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Lan Fo’an, a former provincial governor and veteran official, is expected to be named soon as China’s new finance minister, according to people familiar with the matter, as a reshuffle of top officials continues.

Beijing said on Thursday that Lan, until this week the Communist party secretary of Shanxi and previously the northern province’s governor, would become party chief at the Ministry of Finance.

Up to now that role has been held by finance minister Liu Kun, who is expected to leave the ministry soon.

The elevation of Lan, 61, appears to signal an end to President Xi Jinping’s overhaul of his economic policy team this year. Xi began an unprecedented third term in March as the leader of the world’s second-largest economy.

Other top economic policymaking bodies, led by the People’s Bank of China and the National Development and Reform Commission, have also had changes of leadership this year.

Broader changes in the Chinese government this year have included the removal of foreign minister Qin Gang, as well as what US officials believe is a decision to strip defence minister Li Shangfu of his responsibilities.

Such moves have bolstered perceptions that power under Xi is becoming still more centralised and less transparent.

Lan, whose record includes governor-level posts in three provinces, is facing a daunting task.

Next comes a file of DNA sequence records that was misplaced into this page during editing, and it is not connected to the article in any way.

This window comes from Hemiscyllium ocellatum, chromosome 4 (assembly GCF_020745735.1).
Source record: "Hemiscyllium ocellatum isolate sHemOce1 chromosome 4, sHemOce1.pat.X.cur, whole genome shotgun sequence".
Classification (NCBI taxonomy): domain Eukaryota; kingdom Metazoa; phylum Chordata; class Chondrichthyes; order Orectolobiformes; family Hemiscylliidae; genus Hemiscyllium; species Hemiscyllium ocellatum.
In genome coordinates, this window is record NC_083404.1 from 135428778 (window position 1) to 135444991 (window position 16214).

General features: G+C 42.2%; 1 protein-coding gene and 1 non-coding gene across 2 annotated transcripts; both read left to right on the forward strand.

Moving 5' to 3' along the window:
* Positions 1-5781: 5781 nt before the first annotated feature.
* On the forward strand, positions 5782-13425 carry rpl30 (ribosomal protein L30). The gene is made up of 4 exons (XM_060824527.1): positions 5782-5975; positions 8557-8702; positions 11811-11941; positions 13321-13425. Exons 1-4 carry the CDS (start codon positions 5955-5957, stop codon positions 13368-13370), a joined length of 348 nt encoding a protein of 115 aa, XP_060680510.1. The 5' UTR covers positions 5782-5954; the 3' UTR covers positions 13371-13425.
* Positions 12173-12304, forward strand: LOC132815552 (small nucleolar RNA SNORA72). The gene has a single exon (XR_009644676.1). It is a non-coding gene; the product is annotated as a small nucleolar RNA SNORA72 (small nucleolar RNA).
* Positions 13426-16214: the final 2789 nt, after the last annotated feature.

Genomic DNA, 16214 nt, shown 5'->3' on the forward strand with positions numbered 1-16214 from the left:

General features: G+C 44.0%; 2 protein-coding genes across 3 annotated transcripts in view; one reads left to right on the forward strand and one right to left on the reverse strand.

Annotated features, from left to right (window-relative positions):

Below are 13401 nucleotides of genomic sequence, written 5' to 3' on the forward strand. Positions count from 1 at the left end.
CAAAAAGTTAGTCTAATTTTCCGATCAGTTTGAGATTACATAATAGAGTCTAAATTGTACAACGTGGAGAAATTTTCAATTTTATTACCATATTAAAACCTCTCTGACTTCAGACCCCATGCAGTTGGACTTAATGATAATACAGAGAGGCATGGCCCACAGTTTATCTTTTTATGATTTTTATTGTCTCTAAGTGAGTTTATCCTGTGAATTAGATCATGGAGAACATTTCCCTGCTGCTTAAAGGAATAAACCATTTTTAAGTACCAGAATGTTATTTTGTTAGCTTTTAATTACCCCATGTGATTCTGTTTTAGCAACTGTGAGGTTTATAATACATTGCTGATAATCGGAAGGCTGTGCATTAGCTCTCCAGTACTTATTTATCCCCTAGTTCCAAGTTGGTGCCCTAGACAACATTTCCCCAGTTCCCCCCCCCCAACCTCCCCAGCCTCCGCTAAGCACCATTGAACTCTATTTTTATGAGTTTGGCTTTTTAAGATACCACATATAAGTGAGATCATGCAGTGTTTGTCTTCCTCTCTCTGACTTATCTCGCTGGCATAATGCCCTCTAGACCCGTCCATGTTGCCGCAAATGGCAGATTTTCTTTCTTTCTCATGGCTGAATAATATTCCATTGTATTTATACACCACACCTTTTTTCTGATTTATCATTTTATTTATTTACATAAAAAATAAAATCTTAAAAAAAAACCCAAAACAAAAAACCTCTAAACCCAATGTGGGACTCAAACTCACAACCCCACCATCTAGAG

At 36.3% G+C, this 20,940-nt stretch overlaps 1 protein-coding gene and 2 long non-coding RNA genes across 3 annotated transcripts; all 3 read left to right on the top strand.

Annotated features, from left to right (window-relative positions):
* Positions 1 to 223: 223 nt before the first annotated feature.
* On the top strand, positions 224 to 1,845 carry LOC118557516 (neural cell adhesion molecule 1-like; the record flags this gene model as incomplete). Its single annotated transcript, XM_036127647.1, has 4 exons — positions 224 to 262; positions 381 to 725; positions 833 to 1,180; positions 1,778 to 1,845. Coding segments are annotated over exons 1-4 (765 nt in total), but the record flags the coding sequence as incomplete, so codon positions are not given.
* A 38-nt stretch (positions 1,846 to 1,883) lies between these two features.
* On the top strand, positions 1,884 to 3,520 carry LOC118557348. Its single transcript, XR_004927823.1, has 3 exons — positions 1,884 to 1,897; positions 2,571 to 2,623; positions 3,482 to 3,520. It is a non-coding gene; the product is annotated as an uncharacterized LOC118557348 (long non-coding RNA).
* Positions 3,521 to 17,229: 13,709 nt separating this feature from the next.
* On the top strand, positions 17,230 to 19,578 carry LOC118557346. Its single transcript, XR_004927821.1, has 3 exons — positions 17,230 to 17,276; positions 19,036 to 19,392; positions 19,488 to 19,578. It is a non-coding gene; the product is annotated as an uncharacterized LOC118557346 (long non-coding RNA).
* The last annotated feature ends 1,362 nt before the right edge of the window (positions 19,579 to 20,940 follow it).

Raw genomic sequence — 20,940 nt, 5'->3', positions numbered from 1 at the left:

The finance ministry is under pressure to kick-start China’s economy, which has been suffering under the burden of skyrocketing local government debt and massive real estate defaults. The impact of the relaxation of Covid-19 restrictions on reviving economic activity has also fallen short of expectations.

People close to the finance ministry said Lan was in line for the post of minister but would have little leeway to design policy initiatives on his own as decision-making had been centralised.

“All he could do is to listen to what his boss tells him and then implement,” said a person close to the ministry.

A native of the southern Guangdong Province, Lan began his career in 1985 as a staffer at the finance ministry. He then spent more than two decades in Guangdong working in finance and audit departments.

The people close to the finance ministry said Lan was chosen in part because of his connection to Liu, who played a critical role in choosing his successor, as the men worked together at the Guangdong Finance Bureau in the 2000s.

“Lan is the kind of candidate who not only understands what he does but also has trust from the top leadership,” said a person close to the finance ministry. “You need to have both qualities to move up these days.”

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